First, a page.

Nike Supershoe Banned For Current Racing Season

This+pair+of+Nike+Vaporfly%27s+was+cut+in+half+to+show+the+different+layers+of+the+shoe.+You+can+see+the+foamy+material+%28Pebax%29+that+Nike+calls+ZoomX+and+the+dark+grey+full-length+carbon+fiber+plate.+This+is+one+of+the+first+models+of+the+Nike+ZoomX+Vaporfly+NEXT.

By Seth James DeMoor/Wikimedia Commons/ CC BY 3.0

This pair of Nike Vaporfly’s was cut in half to show the different layers of the shoe. You can see the foamy material (Pebax) that Nike calls ZoomX and the dark grey full-length carbon fiber plate. This is one of the first models of the Nike ZoomX Vaporfly NEXT.

There has been a lot of speculation around the running community recently on one shoe—the Nike Vaporfly 4%. This is for a specific reason—the shoe helped a runner do something once considered impossible, run a marathon in under 2 hours.

The New York Times reported the event.  On October 13, 2019, Eliud Kipochage crossed the finish line of a marathon set up by Nike in Vienna in 1 hour 59 mins and 40 seconds, beating his previous record of 2 hours 1 minutes and 39 seconds.

To do this, he needed to run at a pace of about 13.1 miles an hour. Still not impressed, according to the online resource Healthline,  the average human can run ‘12-15 mph for 15 minutes” now imagine that for 2 hours.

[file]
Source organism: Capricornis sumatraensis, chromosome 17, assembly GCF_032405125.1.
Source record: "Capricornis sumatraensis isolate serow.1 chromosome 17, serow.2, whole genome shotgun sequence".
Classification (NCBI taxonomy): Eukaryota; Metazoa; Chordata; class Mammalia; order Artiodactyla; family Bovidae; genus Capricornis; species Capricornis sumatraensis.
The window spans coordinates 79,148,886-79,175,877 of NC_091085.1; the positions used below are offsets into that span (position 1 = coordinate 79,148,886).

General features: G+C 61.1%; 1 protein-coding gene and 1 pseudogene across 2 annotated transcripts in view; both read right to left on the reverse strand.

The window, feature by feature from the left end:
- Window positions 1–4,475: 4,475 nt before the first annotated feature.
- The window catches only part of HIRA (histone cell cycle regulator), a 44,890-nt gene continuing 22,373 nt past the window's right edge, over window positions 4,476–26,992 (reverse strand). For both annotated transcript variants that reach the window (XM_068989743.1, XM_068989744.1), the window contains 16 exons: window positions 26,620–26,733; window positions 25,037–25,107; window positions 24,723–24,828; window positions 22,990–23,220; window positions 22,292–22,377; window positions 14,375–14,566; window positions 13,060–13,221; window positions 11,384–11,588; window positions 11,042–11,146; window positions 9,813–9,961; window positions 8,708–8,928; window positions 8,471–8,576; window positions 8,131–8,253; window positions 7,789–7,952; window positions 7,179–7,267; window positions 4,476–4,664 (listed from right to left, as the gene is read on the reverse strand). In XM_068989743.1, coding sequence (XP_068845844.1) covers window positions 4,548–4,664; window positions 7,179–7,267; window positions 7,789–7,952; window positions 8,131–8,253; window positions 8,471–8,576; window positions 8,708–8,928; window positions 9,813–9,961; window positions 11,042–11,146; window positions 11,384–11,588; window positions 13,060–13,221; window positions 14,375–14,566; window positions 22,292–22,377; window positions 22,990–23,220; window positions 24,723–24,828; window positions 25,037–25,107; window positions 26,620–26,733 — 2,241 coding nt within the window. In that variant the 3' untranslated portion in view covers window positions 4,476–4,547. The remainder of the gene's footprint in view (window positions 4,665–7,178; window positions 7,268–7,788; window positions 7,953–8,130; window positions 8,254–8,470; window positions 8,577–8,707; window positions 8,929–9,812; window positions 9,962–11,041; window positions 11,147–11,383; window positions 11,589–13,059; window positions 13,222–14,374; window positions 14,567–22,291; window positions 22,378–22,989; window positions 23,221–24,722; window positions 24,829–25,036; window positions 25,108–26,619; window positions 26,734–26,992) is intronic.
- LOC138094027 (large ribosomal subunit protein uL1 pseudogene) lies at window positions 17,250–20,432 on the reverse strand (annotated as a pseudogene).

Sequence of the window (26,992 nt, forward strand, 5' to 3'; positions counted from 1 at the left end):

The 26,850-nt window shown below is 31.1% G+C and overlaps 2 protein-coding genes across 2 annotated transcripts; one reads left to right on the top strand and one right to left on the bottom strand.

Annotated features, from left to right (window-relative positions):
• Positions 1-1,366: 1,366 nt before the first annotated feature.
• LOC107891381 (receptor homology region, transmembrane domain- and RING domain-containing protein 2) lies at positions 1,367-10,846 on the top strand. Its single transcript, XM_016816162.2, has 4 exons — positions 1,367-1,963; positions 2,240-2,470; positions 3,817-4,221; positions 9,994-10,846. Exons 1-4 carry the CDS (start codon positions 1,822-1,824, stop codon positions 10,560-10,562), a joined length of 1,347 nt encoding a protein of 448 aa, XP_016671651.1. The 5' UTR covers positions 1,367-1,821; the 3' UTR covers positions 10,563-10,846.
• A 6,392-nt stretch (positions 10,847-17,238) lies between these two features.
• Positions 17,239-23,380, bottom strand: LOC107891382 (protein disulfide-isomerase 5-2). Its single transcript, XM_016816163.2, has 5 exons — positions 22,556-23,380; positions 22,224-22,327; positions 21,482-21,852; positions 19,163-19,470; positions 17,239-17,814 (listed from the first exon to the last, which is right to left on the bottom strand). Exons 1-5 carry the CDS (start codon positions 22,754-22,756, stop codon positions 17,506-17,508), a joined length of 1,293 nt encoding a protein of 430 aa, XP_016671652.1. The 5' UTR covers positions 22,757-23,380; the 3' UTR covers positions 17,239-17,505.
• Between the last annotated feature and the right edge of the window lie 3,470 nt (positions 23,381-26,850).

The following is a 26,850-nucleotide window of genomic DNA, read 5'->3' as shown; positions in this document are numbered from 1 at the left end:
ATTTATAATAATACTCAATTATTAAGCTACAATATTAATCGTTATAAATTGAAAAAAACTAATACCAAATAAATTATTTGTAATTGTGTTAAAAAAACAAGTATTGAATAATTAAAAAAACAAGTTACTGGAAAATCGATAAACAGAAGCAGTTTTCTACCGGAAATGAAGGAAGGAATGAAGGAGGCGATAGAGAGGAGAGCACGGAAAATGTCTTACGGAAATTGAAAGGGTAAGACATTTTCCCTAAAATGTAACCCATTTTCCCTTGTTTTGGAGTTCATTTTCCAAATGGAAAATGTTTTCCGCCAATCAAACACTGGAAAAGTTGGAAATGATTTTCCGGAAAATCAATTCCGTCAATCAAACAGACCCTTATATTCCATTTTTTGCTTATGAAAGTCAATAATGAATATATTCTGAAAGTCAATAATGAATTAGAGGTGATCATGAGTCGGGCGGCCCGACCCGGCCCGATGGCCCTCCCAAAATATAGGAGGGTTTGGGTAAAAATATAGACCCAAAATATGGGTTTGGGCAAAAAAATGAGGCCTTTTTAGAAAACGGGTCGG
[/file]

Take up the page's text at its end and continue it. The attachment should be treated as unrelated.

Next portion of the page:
Although Kipochage beating the record is impressive, this new time is not the new official record.  The event was set up by Nike and was controlled in ways a typical marathon is not.   One variable in contention is the shoes he was wearing. This discussion was first brought up in an editorial in The Commentator, a student newspaper from Yeshiva University in NYC.

The Nike Vaporfly 4% is an unusual shoe with lots of components that contribute to its steep price and high performance.

“By combining two of our most innovative technologies, Nike Zoom X foam and vapor weave material, it’s the fastest shoe we’ve ever made,” their website boasts.

In January, World Athletics, the governing body of track and field events, updated their rules, effectively banning the shoe from competition, at least for the next year.  As reported on the Runners World website, the ban applies to any shoes that feature midsoles of 40 mm or larger.  In addition, any shoe worn in competition must have been available commonly to runners for at least four months before the event

The specific model of shoe that Kipochage wore featured more technology than the model available to everyday people. As a specialized prototype, that shoe would not be allowed.

Following the ban, Nike undertook a major redesign of the shoe, changing lots of the shoe’s components. Nike stopped development of the Vaporfly 4%, and they started to develop a second model of the shoe. The second model was a partial redesign named the Nike Vaporfly Next. This shoe is available to regular people but is very pricey listed on Nike’s website at 250 U.S dollars